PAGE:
Oculaudio AS have collaborated with renowned eyeglass designers to create these 'hearing glasses'.

These glasses help you see and hear better

Many people are ashamed to wear a hearing aid but aren’t as opposed to wearing glasses. Together with a team of researchers, an entrepreneur has created a completely new product for those who struggle with both vision and hearing.

As we approach 60, it can be almost impossible to find a café or restaurant where we can meet people and hear what they have to say.

Tom Austad experienced exactly this when he went to a bar with some colleagues in London in 2017.

“We sat around a table in a noisy room. Two of those I went out with took off their hearing aids,” he says.

The colleagues explained that they could not hear any of the conversations around the table. They could, however, hear the clinking of glasses and the voices behind them very well. The hearing aid picked up all the noise, and it became impossible to distinguish the sounds from each other.

However, none of them could explain why it worked that way.

Ignited an idea

Austad began asking people around him why sounds are perceived in such a way by people who use hearing aids, but he received no sufficient answers.

Next, he chose to contact an audiologist, who explained to him how our hearing works. The problem became clearer.

Based on these conversations, Austad asked himself the question: Why are the microphones placed behind the ear in a hearing aid, when what you want to hear is almost always in front of you? Can something be done about this?

Tom Austad has developed a pair of glasses with an HD camera that captures faces.

Ashamed of wearing hearing aids

In his conversations with people about hearing aids, Austad discovered something else as well: Many find it embarrassing to use hearing aids.

Austad gained access to a survey from the market analysis agency Opinion. They had asked a representative sample of the Norwegian population what they thought about wearing glasses versus what they thought about wearing hearing aids.

“People experience wearing glasses almost like wearing a piece of jewellery. They often have several pairs that they can choose from,” he says.

Using a hearing aid, on the other hand, was perceived completely differently.

“We perceive those who use hearing aids as old. And we speak to them differently because we can see that they have poor hearing,” Austad says.

Test glasses built from plywood

Based on the knowledge he had gathered, the entrepreneur set about building a pair of plywood glasses.

The first prototype was one metre long. On it he placed 16 microphones.

The first year he sat at the mixing desk and tried out different combinations of the microphones with different setups.

Four years later, using technology from the hi-fi industry, he has developed a normal-sized prototype. The prototype has been developed in collaboration with investors and several hired specialists.

Camera finds the sound

With the help of a self-developed algorithm, they have together managed to distinguish voices from noise.

This means that the person wearing the glasses primarily hears the voice of the conversation partner, while other noise in the background is muffled.

The glasses also have an HD camera that captures faces. When you watch someone speaking, the algorithm will use the camera to figure out where the sound is coming from. This is how the algorithm determines what should be amplified and what should be quietened.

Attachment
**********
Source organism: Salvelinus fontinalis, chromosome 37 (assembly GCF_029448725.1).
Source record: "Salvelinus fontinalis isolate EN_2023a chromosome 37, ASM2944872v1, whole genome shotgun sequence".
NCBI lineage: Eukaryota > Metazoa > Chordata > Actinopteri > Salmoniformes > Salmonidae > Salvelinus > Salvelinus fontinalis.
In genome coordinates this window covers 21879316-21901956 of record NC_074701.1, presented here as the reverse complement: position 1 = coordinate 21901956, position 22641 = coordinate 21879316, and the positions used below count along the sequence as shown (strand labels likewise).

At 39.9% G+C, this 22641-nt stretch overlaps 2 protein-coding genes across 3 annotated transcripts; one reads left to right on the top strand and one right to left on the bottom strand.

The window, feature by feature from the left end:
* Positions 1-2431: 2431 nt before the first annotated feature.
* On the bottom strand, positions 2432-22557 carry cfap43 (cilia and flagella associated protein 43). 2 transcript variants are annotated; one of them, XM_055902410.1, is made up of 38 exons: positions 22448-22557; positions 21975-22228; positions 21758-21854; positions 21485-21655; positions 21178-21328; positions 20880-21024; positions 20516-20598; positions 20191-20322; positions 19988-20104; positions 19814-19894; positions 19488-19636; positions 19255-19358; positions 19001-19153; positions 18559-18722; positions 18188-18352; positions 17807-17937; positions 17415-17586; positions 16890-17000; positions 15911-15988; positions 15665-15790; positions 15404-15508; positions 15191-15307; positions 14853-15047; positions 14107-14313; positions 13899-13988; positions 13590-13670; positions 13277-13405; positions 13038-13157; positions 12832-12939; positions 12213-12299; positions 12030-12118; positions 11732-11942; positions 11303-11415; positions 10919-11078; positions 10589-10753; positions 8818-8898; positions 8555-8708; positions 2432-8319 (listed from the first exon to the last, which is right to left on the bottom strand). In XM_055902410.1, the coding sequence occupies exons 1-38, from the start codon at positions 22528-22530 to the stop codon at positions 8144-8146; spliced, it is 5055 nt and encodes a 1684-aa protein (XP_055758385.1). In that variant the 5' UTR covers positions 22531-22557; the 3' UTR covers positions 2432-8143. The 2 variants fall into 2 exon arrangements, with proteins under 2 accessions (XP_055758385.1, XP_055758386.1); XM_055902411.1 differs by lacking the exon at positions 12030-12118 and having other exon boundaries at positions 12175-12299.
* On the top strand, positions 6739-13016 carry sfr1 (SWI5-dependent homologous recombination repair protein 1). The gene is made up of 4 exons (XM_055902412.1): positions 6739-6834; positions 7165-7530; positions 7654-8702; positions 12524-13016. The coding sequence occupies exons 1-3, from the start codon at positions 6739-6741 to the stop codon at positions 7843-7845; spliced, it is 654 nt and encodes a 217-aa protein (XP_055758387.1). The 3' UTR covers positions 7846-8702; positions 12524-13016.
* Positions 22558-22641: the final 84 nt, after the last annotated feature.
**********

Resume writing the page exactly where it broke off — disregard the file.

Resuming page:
The glasses also have functionality that makes it possible to adjust where the sound should be picked up from. It is useful, for example, when you are driving a car and you want to hear what the passenger in the car is saying.

If you don't need sound, for example when you sit down to read a book, it goes to sleep. When someone speaks to you, the sound is activated again. The app that comes with the glasses can also be used to make adjustments.

Ole Tvete has helped Oculaudio understand how our hearing works.

Nerve cells gone for good

What usually happens with impaired hearing is that the nerve cells in the cochlea in our ear become "worn down", Ole Tvete explains. He is a pioneer in the field of hearing and has worked at the Otorhinolaryngology Department at the Oslo University Hospital for many years, although he is now retired.

The nerve cells for higher-pitched sounds are the most worn down.

Usually this happens because of age. However, impaired hearing can also be a side effect of certain medications, or exposure to very loud noise.

It is therefore the higher-pitched sounds that need amplification. The nerve cells for the lower-pitched sounds are largely preserved.

Unfortunately, when the nerve cells break down, they can’t be saved.

“You cannot regain normal hearing with any aid, but you can improve it,” Tvete says.

Better than a hearing aid

A normal hearing aid amplifies higher-pitched sounds, whilst the lower-pitched sounds directly enter the ear via a ventilated earplug or a completely open solution.

This provides a good solution in quiet surroundings. In situations where there is noise, however, it becomes more difficult to understand speech.

“Our hearing glasses with 16 microphones and a camera are a good attempt to improve the signal/noise ratio for these people. The sound is better than with normal hearing aids in noisy situations,” says Tvete.

The company's plan is to soon be able to sell their first designer pair of hearing aid glasses on the market.


Translated by Alette Bjordal Gjellesvik.

Read the Norwegian version of this article on forskning.no


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